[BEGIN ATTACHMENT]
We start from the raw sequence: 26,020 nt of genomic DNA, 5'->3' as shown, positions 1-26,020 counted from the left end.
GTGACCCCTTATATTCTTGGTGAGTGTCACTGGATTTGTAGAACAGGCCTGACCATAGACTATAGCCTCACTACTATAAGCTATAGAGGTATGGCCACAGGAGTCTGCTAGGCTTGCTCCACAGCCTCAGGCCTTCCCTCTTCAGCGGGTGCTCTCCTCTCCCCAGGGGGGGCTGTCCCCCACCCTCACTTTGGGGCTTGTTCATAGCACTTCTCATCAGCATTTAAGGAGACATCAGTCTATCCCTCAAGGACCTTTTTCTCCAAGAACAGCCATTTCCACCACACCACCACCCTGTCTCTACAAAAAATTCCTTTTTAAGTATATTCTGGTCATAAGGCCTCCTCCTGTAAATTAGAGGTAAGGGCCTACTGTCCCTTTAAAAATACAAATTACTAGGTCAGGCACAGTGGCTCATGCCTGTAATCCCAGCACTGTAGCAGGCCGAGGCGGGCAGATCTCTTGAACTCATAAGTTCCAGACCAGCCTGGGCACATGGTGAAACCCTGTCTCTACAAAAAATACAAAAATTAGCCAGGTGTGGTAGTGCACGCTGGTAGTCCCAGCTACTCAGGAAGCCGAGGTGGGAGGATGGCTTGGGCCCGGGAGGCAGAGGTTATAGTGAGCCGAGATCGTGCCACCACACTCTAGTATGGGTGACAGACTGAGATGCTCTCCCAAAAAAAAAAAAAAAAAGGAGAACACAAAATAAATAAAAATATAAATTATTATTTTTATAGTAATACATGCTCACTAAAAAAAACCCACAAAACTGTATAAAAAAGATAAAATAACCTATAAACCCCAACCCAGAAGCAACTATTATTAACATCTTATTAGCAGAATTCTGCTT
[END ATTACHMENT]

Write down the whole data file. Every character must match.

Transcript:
We start from the raw sequence: 26,020 nt of genomic DNA, 5'->3' as shown, positions 1-26,020 counted from the left end.
GTGACCCCTTATATTCTTGGTGAGTGTCACTGGATTTGTAGAACAGGCCTGACCATAGACTATAGCCTCACTACTATAAGCTATAGAGGTATGGCCACAGGAGTCTGCTAGGCTTGCTCCACAGCCTCAGGCCTTCCCTCTTCAGCGGGTGCTCTCCTCTCCCCAGGGGGGGCTGTCCCCCACCCTCACTTTGGGGCTTGTTCATAGCACTTCTCATCAGCATTTAAGGAGACATCAGTCTATCCCTCAAGGACCTTTTTCTCCAAGAACAGCCATTTCCACCACACCACCACCCTGTCTCTACAAAAAATTCCTTTTTAAGTATATTCTGGTCATAAGGCCTCCTCCTGTAAATTAGAGGTAAGGGCCTACTGTCCCTTTAAAAATACAAATTACTAGGTCAGGCACAGTGGCTCATGCCTGTAATCCCAGCACTGTAGCAGGCCGAGGCGGGCAGATCTCTTGAACTCATAAGTTCCAGACCAGCCTGGGCACATGGTGAAACCCTGTCTCTACAAAAAATACAAAAATTAGCCAGGTGTGGTAGTGCACGCTGGTAGTCCCAGCTACTCAGGAAGCCGAGGTGGGAGGATGGCTTGGGCCCGGGAGGCAGAGGTTATAGTGAGCCGAGATCGTGCCACCACACTCTAGTATGGGTGACAGACTGAGATGCTCTCCCAAAAAAAAAAAAAAAAAGGAGAACACAAAATAAATAAAAATATAAATTATTATTTTTATAGTAATACATGCTCACTAAAAAAAACCCACAAAACTGTATAAAAAAGATAAAATAACCTATAAACCCCAACCCAGAAGCAACTATTATTAACATCTTATTAGCAGAATTCTGCTT